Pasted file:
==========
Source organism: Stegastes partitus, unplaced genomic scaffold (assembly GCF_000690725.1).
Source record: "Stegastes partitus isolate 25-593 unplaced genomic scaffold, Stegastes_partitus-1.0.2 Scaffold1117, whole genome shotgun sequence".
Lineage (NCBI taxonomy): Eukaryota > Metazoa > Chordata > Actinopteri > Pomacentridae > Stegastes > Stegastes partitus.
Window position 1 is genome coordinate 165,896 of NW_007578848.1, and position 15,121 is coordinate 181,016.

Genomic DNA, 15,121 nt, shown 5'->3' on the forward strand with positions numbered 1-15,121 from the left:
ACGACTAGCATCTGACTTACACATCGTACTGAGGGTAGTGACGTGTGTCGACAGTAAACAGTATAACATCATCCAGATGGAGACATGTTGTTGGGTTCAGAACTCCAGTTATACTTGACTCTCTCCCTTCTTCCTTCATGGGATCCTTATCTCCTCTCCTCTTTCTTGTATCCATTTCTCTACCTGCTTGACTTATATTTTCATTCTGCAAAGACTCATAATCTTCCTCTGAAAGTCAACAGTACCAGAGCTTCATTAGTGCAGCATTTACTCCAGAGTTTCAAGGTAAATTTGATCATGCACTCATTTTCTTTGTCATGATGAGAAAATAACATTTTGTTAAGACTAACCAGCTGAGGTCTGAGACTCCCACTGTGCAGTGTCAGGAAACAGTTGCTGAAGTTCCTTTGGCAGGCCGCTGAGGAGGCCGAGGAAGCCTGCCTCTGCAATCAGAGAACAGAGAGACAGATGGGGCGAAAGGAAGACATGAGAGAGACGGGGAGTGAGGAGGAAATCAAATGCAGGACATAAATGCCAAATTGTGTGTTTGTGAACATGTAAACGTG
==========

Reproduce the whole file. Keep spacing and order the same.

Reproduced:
Source organism: Stegastes partitus, unplaced genomic scaffold (assembly GCF_000690725.1).
Source record: "Stegastes partitus isolate 25-593 unplaced genomic scaffold, Stegastes_partitus-1.0.2 Scaffold1117, whole genome shotgun sequence".
Lineage (NCBI taxonomy): Eukaryota > Metazoa > Chordata > Actinopteri > Pomacentridae > Stegastes > Stegastes partitus.
Window position 1 is genome coordinate 165,896 of NW_007578848.1, and position 15,121 is coordinate 181,016.

Genomic DNA, 15,121 nt, shown 5'->3' on the forward strand with positions numbered 1-15,121 from the left:
ACGACTAGCATCTGACTTACACATCGTACTGAGGGTAGTGACGTGTGTCGACAGTAAACAGTATAACATCATCCAGATGGAGACATGTTGTTGGGTTCAGAACTCCAGTTATACTTGACTCTCTCCCTTCTTCCTTCATGGGATCCTTATCTCCTCTCCTCTTTCTTGTATCCATTTCTCTACCTGCTTGACTTATATTTTCATTCTGCAAAGACTCATAATCTTCCTCTGAAAGTCAACAGTACCAGAGCTTCATTAGTGCAGCATTTACTCCAGAGTTTCAAGGTAAATTTGATCATGCACTCATTTTCTTTGTCATGATGAGAAAATAACATTTTGTTAAGACTAACCAGCTGAGGTCTGAGACTCCCACTGTGCAGTGTCAGGAAACAGTTGCTGAAGTTCCTTTGGCAGGCCGCTGAGGAGGCCGAGGAAGCCTGCCTCTGCAATCAGAGAACAGAGAGACAGATGGGGCGAAAGGAAGACATGAGAGAGACGGGGAGTGAGGAGGAAATCAAATGCAGGACATAAATGCCAAATTGTGTGTTTGTGAACATGTAAACGTG